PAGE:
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A brief history of Thailand

The early inhabitants of Southeast Asia date back as far as 8,000 BC, and were simple hunter-gatherers. However, a slow southwestwardly migration of Austronesian (Thai, Malaysian, Indonesian) and Austro-Asiatic (Mon, Khmer, Vietnamese) speaking settlers, from China, gradually pushed out the native Australo-Melanesian speaking inhabitants. These new settlers brought with them Chinese agricultural practices based on intensive rice production, so that by about 4,000 BC rice was being cultivated throughout the region, and from about 3,000 BC metalworking started.

By the 6 th century AD numerous agricultural based, feudal kingdoms had emerged but were soon enveloped by the westward expansionism of the Khmer rulers of Angkor, in modern day Cambodia.

By 1238 the Thai people had thrown off Cambodian rule and under King Sri Intaratitya taken over Sukhothai, the first true capital of the Thai people. This expansion of the Thai kingdom was due to the increase in Mongol incursions into southern China, and the subsequent increase in the migration of Thai-speaking settlers southwestwards into Southeast Asia. At about the same time King Mengrai created a new power base centred on modern day Chang Mai.

Also, by 1351 King U Thong, of Chinese origin, had established another kingdom further south at Ayutthaya. Ayutthaya soon rose to greatness and Thai armies pushed the Khmers back out of newly formed Siam, and between 1353 –57 even managed to sack Angkor, the great capital of the Khmer emperors. By 1419 Sukhothai had been reduced to a vassal state and only Chang Mai remained defiant to the rulers of Ayutthaya.

In the 16 th century, the reunification of Siam’s northern neighbour Burma, after the Mongol invasions, and an increasing rivalry with Siam led to the sacking of Chang Mai in 1558 and by 1569 Ayutthaya itself fell to the marauding Burmese. The invasion was short lived however, and in 1595 the Siamese had managed to capture Chang Mai from the Burmese. Growth in international trade, and a large rice surplus, led to the flourishing of Ayutthaya and at its heights had a population of around 100,000 people, about 10% of the entire population of Siam at the time.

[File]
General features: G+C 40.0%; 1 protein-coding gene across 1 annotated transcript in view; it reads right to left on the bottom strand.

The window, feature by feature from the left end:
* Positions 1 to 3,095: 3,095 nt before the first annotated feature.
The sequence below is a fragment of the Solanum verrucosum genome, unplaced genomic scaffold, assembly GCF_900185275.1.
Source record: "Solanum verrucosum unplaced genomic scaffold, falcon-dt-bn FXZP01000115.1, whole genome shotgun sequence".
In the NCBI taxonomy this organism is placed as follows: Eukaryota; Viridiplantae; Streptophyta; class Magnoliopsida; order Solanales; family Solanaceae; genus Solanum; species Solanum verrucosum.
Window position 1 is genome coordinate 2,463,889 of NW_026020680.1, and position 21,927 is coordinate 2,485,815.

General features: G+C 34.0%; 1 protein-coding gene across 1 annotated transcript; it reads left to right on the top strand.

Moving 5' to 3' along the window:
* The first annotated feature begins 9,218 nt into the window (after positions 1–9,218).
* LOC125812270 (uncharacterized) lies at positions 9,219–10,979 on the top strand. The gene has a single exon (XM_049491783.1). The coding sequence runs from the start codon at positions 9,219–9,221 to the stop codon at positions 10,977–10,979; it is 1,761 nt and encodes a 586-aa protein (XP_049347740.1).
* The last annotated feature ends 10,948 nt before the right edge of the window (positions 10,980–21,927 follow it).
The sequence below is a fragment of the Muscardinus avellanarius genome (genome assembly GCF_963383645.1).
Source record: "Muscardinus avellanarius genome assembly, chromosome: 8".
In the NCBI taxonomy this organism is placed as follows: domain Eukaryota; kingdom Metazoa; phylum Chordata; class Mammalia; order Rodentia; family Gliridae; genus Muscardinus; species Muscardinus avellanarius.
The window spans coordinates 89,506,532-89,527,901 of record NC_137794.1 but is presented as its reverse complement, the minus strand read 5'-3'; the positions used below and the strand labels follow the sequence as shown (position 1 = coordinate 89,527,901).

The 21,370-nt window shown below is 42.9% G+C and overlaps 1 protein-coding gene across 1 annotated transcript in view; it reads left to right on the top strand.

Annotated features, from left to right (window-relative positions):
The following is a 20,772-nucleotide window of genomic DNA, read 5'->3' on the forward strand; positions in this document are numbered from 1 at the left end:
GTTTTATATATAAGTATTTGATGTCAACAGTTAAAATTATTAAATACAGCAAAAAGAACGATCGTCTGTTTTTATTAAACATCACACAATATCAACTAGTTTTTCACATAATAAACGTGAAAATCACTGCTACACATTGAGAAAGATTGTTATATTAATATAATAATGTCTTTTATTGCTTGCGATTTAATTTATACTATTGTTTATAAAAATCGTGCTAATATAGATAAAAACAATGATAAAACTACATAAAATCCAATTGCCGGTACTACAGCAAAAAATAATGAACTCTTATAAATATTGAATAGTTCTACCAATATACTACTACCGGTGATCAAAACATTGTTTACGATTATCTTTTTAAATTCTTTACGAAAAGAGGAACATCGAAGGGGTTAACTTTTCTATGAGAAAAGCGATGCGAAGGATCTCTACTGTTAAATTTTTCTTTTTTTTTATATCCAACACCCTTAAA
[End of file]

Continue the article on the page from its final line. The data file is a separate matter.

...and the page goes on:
Internal unrest and continued conflict with Burma, largely a Buddhist driven conflict over the right to the title cakkavatti, or ‘Universal Monarch’, led again to the sacking of Ayutthaya in 1767. This time however the destruction was more complete and Ayutthaya was never rebuilt. From this disaster the great military leader Phraya Taksin founded a new capital at Thonburi and by 1767 had reunified the country. In 1782 the capital was moved across the river by the founding member of the Chakri dynasty (still the ruling dynasty today), Rama I, to its present day location at Bangkok. Unlike the rest of Southeast Asia, Siam remained free of colonial rule throughout the 19 th century, by tactfully playing off the French, Dutch and British against one another.

In 1932 a peaceful coup turned the country into a constitutional monarchy, but shortly after the king abdicated and this in turn led to military rule. Siding with the Japanese during the Second World War, Siam now became known as Thailand and acted as a major base for the Japanese throughout the war. Military rule continued again after the war until in 1973 a student uprising led to the formation of a coalition government. This was short lived however as internal factionalism and border unrest with newly communist Cambodia and Laos led to its downfall in 1976, and an inevitable return to military rule.

New elections in 1979 eventually led to a period of relative stability which lasted up to 1991, when a bloodless coup brought the military back into power. The coup was justified on the premise that the existing Chatichai government was corrupt and that the economy was on the verge of collapse. Bloody demonstration retuned the country to democratic rule in 1992 and by the start of the 21 st century the Thai economy along with others in the region seems to be heading in the right direction.

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